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L. Batellier, P. Goldschmidt, S. Degorge, M.–L. Sullam–Rea, C. Chaumeil; Diagnosis of Herpes–Associated Uveitis (HSV, VZV, CMV) By Real–Time PCR And Local Secretion of Specific Antibodies in Aqueous Humor . Invest. Ophthalmol. Vis. Sci. 2006;47(13):3063.
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The results of real–time polymerase chain–reaction (PCR) and local specific IgG secretion against herpes viruses (HSV, VZV, CMV) performed in 146 aqueous humors were analysed.
The detection of the viral genome of herpes viruses (HSV1–2, VZV, CMV) was performed by real–time polymerase chain–reaction (PCR) (sensitivity < 1 PFU/sample). Specific IgG of paired aqueous humor/serum samples were quantified by immunofluorescence and total IgG (g/l) by nephelemetry. The ratio (specific aqueous IgG / total aqueous IgG) / (specific serum IgG / total serum IgG) was determined and the local antibody secretion was considered as significant if the ratio was > 4 and negative if it was < 2 (grey zone : 2–4).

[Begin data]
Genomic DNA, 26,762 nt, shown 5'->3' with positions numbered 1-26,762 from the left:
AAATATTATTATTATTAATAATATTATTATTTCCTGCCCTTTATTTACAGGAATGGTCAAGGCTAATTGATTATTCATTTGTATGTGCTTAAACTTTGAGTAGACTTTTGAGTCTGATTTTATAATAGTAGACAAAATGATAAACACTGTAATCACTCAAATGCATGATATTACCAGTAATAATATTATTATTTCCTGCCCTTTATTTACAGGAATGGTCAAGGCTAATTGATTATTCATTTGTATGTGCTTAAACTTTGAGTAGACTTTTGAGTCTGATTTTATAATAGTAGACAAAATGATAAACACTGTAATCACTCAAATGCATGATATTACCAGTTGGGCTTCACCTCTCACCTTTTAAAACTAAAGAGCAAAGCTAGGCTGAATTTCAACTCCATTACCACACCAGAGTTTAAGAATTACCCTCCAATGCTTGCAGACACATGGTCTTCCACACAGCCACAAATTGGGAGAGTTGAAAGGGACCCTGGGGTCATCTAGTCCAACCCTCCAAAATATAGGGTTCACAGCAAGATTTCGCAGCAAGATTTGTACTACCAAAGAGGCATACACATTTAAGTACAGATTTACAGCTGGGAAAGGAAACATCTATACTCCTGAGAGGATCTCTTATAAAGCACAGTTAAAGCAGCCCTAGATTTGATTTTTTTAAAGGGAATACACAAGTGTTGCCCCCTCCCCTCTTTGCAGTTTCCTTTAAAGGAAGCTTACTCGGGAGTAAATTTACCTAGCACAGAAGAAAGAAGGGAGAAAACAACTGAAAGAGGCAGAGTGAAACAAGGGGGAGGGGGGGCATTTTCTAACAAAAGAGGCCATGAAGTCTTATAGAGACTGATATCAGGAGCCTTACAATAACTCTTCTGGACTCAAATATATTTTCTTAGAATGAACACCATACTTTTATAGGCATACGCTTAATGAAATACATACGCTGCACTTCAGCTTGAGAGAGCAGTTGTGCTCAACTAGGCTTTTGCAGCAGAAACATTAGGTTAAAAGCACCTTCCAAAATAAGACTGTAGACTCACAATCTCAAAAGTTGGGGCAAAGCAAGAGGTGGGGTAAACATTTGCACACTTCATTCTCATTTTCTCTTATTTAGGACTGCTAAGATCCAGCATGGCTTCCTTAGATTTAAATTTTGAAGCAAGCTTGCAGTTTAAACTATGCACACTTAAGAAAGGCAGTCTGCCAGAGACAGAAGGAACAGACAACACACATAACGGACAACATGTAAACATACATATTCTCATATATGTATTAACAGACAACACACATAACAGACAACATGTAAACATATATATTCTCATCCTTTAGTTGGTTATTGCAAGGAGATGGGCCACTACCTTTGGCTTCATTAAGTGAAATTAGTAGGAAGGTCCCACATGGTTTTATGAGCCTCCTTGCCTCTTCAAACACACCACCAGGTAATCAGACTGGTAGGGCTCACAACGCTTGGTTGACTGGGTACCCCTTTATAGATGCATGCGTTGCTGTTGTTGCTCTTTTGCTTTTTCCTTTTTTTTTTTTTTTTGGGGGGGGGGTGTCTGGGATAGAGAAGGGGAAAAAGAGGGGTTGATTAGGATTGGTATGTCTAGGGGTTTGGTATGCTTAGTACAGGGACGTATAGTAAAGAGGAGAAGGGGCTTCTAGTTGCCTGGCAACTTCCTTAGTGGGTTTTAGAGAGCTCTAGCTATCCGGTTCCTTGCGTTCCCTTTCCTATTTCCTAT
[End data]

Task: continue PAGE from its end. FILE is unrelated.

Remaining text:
Results from 120 over the 146 aqueous specimens were not significant for both techniques. A total of 26 aqueous humors of patients with uveitis or acute retinal necrosis showed positive results for at least one technique (18%).
* ratio 2–4 in 7 cases
Delay between onset of clinical signs and aqueous sampling =
A : < 7 days for 11/13 patients
B : > 21 days for 5 patients ; 14 days for 2 patients
C : > 14 days for 4/6 patients
Because of the reduced volume that can be obtained from the anterior chamber for laboratory testing, the delay between onset of clinical signs and aqueous sampling should orientate the choice of the biological tests aimed to detect viral genome and/or specific antibodies. PCR produces most of positive results in the first days after the onset of clinical signs. After two weeks of onset, the two techniques are complementary.
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